It ain’t over till the fat lady sings, and the IDB group’s debt settlement won’t be over until Judge Eitan Orenstein sounds the final note.
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Whatever happens, the vote taken by creditors over the two proposals for the holding group’s restructuring was a monumental moment. IDB creditors opted Sunday night to take the company away from its controlling shareholder, Nochi Dankner, and hand it over to a set of new owners – the Elsztain/Ben-Moshe consortium. Never before was there such an upset in such a major concern with such huge financial implications.
The IDB settlement sets a precedent for many more of the same kind, and the truth needs to be said: The court went out of its way to accommodate Dankner before it finally issued the verdict taking IDB out of his hands and turning it over to the creditors, and from there apparently to the new controlling group.
The restructuring, which at the start carried a sense of urgency, in fact lasted more than half a year. During that time, Dankner was given many opportunities to extract the company from its cash-flow quagmire, but to no avail.
According to the law, at least 75% of the creditors are required to support a restructuring proposal in order to win the court’s approval. This special majority was achieved Sunday night.
The final round will be the court hearing to approve the settlement, on December 15. It is reasonable to assume that the losing side will do all in its power to deny the validity of the restructuring arrangement. For example, the Elsztain/Ben-Moshe group – comprised of Argentinian Eduardo Elsztain and Israeli Motti Ben-Moshe – could be accused of forming a pyramid of companies above IDB, but such a claim would be weak.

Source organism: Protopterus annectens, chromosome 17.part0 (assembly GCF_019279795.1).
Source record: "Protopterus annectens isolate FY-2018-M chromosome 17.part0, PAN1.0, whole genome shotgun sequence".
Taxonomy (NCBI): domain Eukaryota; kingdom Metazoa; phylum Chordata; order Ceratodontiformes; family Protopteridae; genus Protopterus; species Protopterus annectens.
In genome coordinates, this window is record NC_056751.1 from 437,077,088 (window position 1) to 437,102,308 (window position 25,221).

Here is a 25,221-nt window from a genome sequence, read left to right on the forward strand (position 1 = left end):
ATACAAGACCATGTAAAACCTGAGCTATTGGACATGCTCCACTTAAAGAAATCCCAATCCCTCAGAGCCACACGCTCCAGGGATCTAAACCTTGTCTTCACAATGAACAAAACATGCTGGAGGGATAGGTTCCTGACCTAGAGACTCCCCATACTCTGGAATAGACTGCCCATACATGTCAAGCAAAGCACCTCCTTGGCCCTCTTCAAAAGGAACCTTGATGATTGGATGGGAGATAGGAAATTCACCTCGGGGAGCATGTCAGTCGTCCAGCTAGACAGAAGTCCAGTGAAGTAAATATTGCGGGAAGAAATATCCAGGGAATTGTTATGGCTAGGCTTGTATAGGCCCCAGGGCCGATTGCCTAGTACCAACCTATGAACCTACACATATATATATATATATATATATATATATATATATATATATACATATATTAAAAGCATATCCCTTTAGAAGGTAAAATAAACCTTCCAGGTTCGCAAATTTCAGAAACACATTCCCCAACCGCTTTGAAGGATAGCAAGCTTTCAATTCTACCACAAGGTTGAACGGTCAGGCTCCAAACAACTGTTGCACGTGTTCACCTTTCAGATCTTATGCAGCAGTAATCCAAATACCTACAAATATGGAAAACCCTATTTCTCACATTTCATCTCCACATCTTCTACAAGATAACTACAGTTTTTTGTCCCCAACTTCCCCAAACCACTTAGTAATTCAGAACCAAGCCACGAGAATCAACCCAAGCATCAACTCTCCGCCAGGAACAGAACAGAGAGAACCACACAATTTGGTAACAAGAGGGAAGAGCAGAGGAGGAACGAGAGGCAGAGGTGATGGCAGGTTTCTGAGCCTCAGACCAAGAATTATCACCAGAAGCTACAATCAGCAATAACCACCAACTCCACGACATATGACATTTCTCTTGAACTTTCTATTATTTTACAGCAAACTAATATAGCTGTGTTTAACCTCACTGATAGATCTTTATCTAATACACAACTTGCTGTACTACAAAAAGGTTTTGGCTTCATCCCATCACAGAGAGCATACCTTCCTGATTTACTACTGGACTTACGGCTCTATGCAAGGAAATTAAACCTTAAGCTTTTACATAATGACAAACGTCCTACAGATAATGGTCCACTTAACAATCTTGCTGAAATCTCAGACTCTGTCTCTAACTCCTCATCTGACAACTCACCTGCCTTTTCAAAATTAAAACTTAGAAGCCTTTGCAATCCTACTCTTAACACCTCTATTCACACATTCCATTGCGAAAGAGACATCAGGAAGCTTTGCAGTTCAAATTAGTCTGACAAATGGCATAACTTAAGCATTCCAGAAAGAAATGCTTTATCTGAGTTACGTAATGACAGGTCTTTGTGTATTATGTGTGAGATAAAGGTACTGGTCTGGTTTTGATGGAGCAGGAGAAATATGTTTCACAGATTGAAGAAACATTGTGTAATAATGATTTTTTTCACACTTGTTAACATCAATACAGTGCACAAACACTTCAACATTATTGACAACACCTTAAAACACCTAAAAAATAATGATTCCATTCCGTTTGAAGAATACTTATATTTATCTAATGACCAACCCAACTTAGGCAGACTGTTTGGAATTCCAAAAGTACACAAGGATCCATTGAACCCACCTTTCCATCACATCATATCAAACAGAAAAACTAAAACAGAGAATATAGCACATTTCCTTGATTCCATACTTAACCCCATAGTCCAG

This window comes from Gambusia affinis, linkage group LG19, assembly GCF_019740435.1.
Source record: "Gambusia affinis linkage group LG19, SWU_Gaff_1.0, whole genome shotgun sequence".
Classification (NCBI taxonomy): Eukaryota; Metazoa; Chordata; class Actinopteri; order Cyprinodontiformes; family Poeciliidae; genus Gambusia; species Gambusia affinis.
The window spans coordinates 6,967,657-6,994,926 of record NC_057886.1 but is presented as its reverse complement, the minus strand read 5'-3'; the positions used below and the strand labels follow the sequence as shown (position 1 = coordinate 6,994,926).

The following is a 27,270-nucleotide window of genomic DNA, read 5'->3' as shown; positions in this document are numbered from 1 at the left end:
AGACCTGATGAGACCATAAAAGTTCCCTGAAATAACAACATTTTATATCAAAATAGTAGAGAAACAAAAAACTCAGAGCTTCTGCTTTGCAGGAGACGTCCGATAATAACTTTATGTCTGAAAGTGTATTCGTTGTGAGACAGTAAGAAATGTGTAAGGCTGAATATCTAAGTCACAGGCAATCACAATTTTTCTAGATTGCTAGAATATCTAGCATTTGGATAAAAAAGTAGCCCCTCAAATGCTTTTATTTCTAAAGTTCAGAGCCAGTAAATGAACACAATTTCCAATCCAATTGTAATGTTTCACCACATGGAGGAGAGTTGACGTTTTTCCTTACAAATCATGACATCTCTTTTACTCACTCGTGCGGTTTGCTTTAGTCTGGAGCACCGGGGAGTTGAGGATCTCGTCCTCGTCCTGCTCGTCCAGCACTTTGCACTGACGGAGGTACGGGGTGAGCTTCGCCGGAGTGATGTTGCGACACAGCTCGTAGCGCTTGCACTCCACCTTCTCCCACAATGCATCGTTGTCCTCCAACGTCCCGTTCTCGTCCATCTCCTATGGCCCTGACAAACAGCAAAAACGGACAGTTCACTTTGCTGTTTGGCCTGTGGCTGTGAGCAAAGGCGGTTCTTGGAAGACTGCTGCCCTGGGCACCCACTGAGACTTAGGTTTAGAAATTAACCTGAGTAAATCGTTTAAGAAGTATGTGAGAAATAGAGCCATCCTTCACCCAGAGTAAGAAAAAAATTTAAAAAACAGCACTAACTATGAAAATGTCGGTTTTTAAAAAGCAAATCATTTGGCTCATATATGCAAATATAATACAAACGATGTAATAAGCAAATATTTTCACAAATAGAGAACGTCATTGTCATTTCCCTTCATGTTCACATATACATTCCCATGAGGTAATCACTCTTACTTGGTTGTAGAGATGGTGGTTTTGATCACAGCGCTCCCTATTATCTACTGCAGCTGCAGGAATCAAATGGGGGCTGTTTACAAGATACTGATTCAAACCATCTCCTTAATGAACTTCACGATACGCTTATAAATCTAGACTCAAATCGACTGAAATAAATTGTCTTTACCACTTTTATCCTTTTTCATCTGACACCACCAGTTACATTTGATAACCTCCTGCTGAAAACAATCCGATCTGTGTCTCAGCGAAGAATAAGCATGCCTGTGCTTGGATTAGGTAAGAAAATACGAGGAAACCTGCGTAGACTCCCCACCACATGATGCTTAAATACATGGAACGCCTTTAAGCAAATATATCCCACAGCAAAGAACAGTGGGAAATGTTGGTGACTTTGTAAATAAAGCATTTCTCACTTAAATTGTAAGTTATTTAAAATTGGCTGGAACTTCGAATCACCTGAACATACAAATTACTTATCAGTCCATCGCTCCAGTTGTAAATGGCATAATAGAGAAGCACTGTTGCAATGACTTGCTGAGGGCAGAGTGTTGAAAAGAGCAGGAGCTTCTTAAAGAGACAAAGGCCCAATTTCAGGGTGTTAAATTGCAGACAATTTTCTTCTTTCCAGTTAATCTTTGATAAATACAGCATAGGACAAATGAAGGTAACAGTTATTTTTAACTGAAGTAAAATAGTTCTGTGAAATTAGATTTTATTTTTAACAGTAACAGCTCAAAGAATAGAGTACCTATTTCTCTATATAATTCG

First, Elsztain’s companies are publicly traded and based overseas, and Israel’s new business concentration law doesn’t apply to them. Second, Elsztain’s corporate structure exhibits a relatively small degree of leverage, thereby creating less risk to creditors. And third, Elsztain committed himself to not drawing dividends for a long time, thereby assuring creditors that the company won’t service debts in the immediate future.
Another argument the Dankner-Granovsky group could make is that Judge Orenstein once ruled that a debt restructuring can’t be imposed on a company that rejects it, nor serve as a means of seizing control.
Although the judge has already indicated that the IDB settlement differs from cases in which he’s previously presided, the question will likely be raised again. It might even reach the Supreme Court on appeal if the Dankner-Granovsky group continues fighting to the last drop of blood – or the last shekel.
And Dankner has good reason to fight to the very last shekel. The day after he loses control of IDB will be a very grim day for him. Once the settlement is approved, IDB’s controlling shares will be transferred to the Elsztain/Ben-Moshe group.
The new controlling group will convene a general shareholders meeting to appoint a new board of directors for IDB. Unless an angel appears on earth or an esteemed rabbinic luminary from Ashdod arrives to enrapture Dankner and Elsztain with mutual peace and love, it’s a fair guess that Dankner will no longer be sitting on the board – certainly not in the chairman’s seat.
At the same time, two new fronts will open against Dankner. The banks that loaned money to his closely held investment vehicles, Tomahawk Investments and Ganden Holdings, will likely begin proceedings to collect these debts. Dankner will be joining a string of tycoons, like Ilan Ben Dov and Moti Zisser, who have been taken on personally by the banks for the repayment of their debts.
A saga of personal lawsuits against Dankner, the IDB board and its officers will also ensue. How did Dankner bring about IDB’s current predicament and will he pay for it – and, if so, for what and how much? The courts will be dealing with this for many years after Dankner vacates his seat.